I knew Stephen Brophy for about fifteen years, but I only knew him well in the past three or four. It was my great pleasure to have coffee with him several times a month at Pavement and later in his apartment at our co-op. He was my neighbor, my friend, my mentor in radical politics, and my advisor in love and life. So I want to tell you a little about my experience of this extraordinary person. Read more
Dear Bay Windows,
As a white lesbian and longtime reader of Bay Windows, I was dismayed by Sue O’Connell’s August 8 editorial, “Sharing our Experience.” Ms. O’Connell equates the struggle of the GLBT community with that of people of color. In a country where black people were enslaved for three hundred years, lynched, and oppressed under Jim Crow, and today are disproportionately poor, in ill health and incarcerated, this comparison is senseless. Ms. O’Connell suggests—despite her disclaimers to the contrary—that young black men should overcome racism by showing the dominant culture how “presentable” they can be. This is a losing proposition. No degree of “presentability” (read: assimilation to white norms) will keep a young man of color from being judged as less than equal in this society. The problem is not young black men, it is white America. Racism is a white problem and we are the ones who must change, not the victims of our personal and, more importantly, institutional biases.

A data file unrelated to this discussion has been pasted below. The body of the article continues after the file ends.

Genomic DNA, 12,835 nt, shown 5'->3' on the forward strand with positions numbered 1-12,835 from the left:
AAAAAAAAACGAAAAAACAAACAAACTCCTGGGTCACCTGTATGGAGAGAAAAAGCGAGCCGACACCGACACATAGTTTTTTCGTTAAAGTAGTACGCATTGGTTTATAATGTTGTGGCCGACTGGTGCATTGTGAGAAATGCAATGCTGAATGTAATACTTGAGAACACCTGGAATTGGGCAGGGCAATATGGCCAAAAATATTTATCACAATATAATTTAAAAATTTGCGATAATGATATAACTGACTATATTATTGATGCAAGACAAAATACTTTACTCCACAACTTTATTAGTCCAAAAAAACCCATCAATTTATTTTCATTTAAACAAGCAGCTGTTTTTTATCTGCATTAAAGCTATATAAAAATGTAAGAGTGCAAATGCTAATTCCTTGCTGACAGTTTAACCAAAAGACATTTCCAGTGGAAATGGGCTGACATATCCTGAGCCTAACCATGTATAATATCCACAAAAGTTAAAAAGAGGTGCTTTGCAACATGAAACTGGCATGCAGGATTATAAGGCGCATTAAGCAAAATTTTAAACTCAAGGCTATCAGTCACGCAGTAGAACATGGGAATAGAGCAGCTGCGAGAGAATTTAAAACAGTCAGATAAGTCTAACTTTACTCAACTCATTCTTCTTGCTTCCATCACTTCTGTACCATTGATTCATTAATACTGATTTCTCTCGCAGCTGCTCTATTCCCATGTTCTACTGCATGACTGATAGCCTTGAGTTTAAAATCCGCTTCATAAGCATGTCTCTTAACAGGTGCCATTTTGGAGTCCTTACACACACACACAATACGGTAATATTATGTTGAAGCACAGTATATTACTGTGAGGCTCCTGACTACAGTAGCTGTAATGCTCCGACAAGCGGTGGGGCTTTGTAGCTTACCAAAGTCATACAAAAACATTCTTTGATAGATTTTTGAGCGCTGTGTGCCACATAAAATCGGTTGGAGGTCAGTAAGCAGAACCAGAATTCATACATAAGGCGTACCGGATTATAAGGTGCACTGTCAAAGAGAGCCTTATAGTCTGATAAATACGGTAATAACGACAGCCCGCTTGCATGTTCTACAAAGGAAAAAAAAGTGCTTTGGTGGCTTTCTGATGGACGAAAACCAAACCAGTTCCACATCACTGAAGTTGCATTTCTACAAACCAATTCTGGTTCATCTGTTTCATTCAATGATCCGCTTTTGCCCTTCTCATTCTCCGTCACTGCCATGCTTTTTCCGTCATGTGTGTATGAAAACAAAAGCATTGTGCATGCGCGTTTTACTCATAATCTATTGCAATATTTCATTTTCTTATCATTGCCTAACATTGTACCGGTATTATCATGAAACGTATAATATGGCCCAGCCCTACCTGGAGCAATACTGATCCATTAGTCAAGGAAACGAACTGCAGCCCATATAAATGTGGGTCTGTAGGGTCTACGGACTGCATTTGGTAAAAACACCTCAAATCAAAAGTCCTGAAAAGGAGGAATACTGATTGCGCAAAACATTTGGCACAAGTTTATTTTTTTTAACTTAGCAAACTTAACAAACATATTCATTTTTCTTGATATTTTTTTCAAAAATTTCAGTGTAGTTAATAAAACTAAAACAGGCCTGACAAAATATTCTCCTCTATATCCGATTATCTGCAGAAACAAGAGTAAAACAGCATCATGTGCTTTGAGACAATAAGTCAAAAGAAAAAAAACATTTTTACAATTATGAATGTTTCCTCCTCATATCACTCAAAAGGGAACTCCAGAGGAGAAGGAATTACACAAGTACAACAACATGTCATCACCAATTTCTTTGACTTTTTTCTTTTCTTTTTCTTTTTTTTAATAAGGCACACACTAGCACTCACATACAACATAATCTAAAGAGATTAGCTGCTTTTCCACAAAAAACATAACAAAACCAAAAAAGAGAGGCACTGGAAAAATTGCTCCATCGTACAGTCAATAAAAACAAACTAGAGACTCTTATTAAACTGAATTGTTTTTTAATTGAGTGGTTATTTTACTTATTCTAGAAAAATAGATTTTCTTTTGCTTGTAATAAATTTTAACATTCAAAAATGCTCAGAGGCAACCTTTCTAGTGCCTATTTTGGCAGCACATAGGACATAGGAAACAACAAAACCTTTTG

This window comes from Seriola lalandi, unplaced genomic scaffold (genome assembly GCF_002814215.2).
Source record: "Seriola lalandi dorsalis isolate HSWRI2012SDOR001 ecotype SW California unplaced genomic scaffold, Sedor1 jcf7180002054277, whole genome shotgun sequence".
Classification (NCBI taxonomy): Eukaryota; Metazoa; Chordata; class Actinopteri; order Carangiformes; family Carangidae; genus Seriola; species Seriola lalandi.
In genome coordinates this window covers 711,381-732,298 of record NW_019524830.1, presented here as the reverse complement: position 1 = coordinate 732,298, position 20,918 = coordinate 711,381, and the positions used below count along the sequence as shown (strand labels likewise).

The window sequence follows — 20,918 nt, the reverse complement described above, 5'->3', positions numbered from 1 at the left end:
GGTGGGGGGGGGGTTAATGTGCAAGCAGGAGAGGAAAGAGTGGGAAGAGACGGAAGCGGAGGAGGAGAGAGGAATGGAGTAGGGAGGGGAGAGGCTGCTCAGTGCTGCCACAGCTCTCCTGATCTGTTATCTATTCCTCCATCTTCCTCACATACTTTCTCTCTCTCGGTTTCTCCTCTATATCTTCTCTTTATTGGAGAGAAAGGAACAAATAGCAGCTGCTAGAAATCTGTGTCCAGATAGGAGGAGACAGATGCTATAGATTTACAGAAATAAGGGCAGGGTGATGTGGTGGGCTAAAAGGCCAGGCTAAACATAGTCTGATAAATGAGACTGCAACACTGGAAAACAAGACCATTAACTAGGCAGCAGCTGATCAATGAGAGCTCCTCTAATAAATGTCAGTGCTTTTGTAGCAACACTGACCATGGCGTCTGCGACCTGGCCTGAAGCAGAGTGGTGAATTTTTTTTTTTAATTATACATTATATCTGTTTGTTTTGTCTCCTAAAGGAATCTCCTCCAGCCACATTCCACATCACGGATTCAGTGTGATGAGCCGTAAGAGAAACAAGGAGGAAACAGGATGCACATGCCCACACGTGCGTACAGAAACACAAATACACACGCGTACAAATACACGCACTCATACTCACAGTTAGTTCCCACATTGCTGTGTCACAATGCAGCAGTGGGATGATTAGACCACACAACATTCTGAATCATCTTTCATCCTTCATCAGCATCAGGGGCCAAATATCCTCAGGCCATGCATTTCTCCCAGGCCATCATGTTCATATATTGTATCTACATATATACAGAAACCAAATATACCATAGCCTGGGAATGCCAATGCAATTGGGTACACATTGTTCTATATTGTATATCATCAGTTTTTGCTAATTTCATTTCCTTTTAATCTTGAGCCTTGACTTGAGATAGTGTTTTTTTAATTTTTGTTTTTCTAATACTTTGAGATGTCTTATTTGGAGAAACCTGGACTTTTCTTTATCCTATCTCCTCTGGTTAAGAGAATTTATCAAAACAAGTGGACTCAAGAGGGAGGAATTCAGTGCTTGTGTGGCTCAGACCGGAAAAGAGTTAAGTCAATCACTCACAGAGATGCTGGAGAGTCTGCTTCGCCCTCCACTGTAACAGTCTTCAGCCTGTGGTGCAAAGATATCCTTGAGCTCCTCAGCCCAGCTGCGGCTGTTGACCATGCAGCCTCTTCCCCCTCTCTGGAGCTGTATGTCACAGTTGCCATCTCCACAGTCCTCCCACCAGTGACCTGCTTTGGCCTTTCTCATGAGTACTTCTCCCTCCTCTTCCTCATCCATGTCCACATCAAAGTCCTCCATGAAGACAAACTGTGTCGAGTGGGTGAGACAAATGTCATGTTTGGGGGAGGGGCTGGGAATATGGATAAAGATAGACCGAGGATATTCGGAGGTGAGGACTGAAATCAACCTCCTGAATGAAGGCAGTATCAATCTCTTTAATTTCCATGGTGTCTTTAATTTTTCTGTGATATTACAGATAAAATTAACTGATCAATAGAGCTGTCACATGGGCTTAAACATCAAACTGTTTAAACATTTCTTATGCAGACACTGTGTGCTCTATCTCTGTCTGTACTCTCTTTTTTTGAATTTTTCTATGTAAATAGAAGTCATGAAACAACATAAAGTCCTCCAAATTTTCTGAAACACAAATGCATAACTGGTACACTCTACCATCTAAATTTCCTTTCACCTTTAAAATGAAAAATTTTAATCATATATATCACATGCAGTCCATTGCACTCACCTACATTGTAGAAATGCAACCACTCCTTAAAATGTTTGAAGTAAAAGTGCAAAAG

Three things that came to my eye recently.
For an item about Gabby Douglas, Us Weekly went the euphemism route:
GABBY’S SAD PAST
Before Olympic gymnast Gabby Douglas, 16, won gold, she nearly quit the sport because of bullying. In 2010, she says, a staffer at Excalibur Gymnastics in Virginia Beach told her to get a nose job . . .
I believe that kind of bullying is called “racism.” Read more
Friend and neighbor J-Mac reads the Globe:
The Catholic Archdiocese of Boston, in response to criticism it was sanctioning a celebration of Gay Pride month, announced yesterday that it had ordered a South End church to cancel a Mass scheduled for next weekend that was themed, “All are Welcome.”
Brad Sears named Assistant Dean at UCLA Law School. He says:
This is exactly what I wanted to do ever since high school. I come from a small town of 90 people in Missouri, right outside of Kansas City. . . . I started working on LGBT issues in college . . .
It’s true. He once scaled the Yale Career Services building in the middle of the night to hang a banner reading “Careers For Queers” from the roof.